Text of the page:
Mmm...the marinade and chickeny goodness form a combo of crispiness and hearty dumpling-like quality. This would most likely work well with many kinds of meat.

Happy Passover!


Saturday, March 16, 2013

Stressed over stressing. Or not.

Snowy Saturday post-bootcamp lunch: Surimi and cucumber salad in a mustard sauce and a socca with kale and garlic.

Been fighting some achy flu-like feelings the past few days, but I've still made it to the gym, even for today's extra Saturday session of bootcamp with my trainer. I'm not saying that in a smug, superior way, but rather, more with a tone of amazement. Usually the easiest excuse of not going to the gym or for a run or whatever has always been "I don't feel well."

To me, exercise had always been a chore. I'm not sure when I actually had a clickable moment regarding an exercise regimen, but I do acknowledge it's different now. My trainer refers to me as a real gym rat, although I hope I never get to this level.

Even with a injured swollen shin, I hobbled to the gym to work out the rest of my body. I've gone with cuts, bruises, opened callouses and ankle issues. The only training session I've missed in the past two years was the one where I had just been put on antibiotics for a respiratory infection. If I'm out of town, I still try to exercise. (One caveat: As Pilates is on Sunday, I do tend to miss more of those due to conflicts, but I still run the 10 miles if I'm not working with my Pilates guy.)

I still know I HAVE to continue to do this, but it no longer is the case that I don't WANT to do this.

And now there's a new report showing that enforced exercise or exercise under stress is as beneficial as other exercise. "Stress exercise?" The NY Times article citing this report defined it as working out because your doctor or spouse makes you.

And then they pointed out the study had only been done on rats. I bet those rat spouses can be real bitchy.

So again, this is sort of "der" research. Yes, exercise makes us feel better, even if we start out not controlling it. Expending energy can help us deal with stressful situations better. However, I do feel that it takes an extra step to continue during stressful times. It's very easy to stop the workouts, even easier than falling back on bad food habits. 

But I still say it doesn't get easier. I like doing working out now but I still worry that it might slip. But hearing it from other people that I SHOULD do it is not going to push me.

On the other hand, I know these past few years for me have not been stress-free. On the contrary, they've been nerve-working firestorms of stressful activity. And now I wonder how I might have handled it if I hadn't been such a gym rat during this time. Forget if I'd be thin. Would I even be healthy?  Would I even be alive?

I'll just keep joining the rats on their treadmill.


Greenwood, Benjamin N, Katie G Spence, Danielle M Crevling, Peter J Clark, Wendy C Craig, and Monika Fleshner. “Exercise-induced Stress Resistance Is Independent of Exercise Controllability and the Medial Prefrontal Cortex.” The European Journal of Neuroscience 37, no. 3 (February 2013): 469–478. doi:10.1111/ejn.12044.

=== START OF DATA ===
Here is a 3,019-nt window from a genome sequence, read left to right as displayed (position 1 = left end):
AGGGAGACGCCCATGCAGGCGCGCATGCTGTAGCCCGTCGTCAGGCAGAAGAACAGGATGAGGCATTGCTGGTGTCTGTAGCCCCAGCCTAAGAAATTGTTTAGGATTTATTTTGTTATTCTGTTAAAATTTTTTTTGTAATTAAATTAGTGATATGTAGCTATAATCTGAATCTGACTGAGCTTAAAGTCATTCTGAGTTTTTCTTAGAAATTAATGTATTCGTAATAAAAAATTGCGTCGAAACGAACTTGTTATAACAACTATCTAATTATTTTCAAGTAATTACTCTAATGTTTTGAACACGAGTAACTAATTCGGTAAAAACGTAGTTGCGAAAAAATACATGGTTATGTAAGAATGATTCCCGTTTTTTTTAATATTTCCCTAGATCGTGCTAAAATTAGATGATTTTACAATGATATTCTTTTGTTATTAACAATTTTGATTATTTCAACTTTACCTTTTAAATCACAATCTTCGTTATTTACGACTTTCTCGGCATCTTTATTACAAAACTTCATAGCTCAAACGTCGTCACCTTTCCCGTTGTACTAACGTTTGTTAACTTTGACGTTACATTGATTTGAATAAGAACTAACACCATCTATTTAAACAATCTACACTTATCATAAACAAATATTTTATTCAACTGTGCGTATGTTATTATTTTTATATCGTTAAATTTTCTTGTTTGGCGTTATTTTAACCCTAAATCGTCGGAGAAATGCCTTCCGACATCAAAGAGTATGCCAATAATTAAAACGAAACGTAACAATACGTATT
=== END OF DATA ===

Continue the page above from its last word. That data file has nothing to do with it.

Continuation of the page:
“When Exercise Stresses You Out.” Well. Accessed March 14, 2013.

Wednesday, March 13, 2013

Happy National Registered Dietitian Day!

RD Day

Yes, Happy Day of celebrating your work, your methods and providing me with endless opportunities to delve into personal research topics!

Yours was not a profession to which I knew much about nor I was drawn to it, despite my years in the Food & Ag areas.But my road to Streamlined Ska Librarian lifestyle has made me see the similarities in our work and let's me appreciate all you do. (Including joining in a monthly food exchange! How bad can that be?)

So, in honor of the influence you've had, you RDs of many lands, here's my off-the-cuff homage, creating that melange of interests. Let it be an inspiration for working on many things at once:

The Del Monte "tombstone" is from my work running a Food & Agribusiness Library in a previous job.


And go find your organizations' librarian to get some work done together!

Sunday, March 10, 2013

Truly a coffee buzz

"I never have been afraid of the dietitians or the infant-feeding experts or any of those people. It's the people who take care of my brain babies,the librarians and the editors, of whom I always have been afraid. The parents of a real baby have something to say about things. They can take the baby out of the hospital if they want to, and kill it with kindness if they want to. However, once the father of a paper has put it in the hands of the librarians and editors, the father has little to say and all sorts of excrescences are going to be cut off of that squalling paper whether or no-and some of them were such pretty excrescences." 

Charles H. Mayo (yes, THAT Charles H. Mayo) speaking to a gathering of medical librarians.

Ah, Librarian love! We do live for these pieces of appreciation, although Dr. Mayo was speaking a library conference and they rarely invite keynote speakers who would dis the profession. 

(Although saying you're afraid of us isn't exactly a compliment. So maybe dietitians win this round again!)

Still, it's nice to see some connection and appreciation between the fields of health and information. I'd like to think that it's my ability to parse that health-info combo that has helped me in my journey towards a healthy weight and diet. 

Until I find out that something I love really is bad for you: 

Too Much Coffee Man copyright by Shannon Wheeler
Yes, I like coffee. A lot. I function on caffeine. While other vices have gone (or greatly lessened), my coffee and I are never to be parted. Now, I know that there are many studies that show large caffeine intake can negatively affect insulin levels, thereby preventing effective weight loss. Is my coffee ingestion preventing me from truly experiencing the Ultra-Streamlined Ska Librarian lifestyle?

It's possible, but we all know that a good researcher can find studies to back their own beliefs! (Remember that history wasn't written by the winner, it was written by whoever was lucky enough not to have their writing destroyed). So, I can take some hope in this new study that was recently published in Science that caffeine enhanced flora improved memory of pollinating bees. Caffeine is good for bees!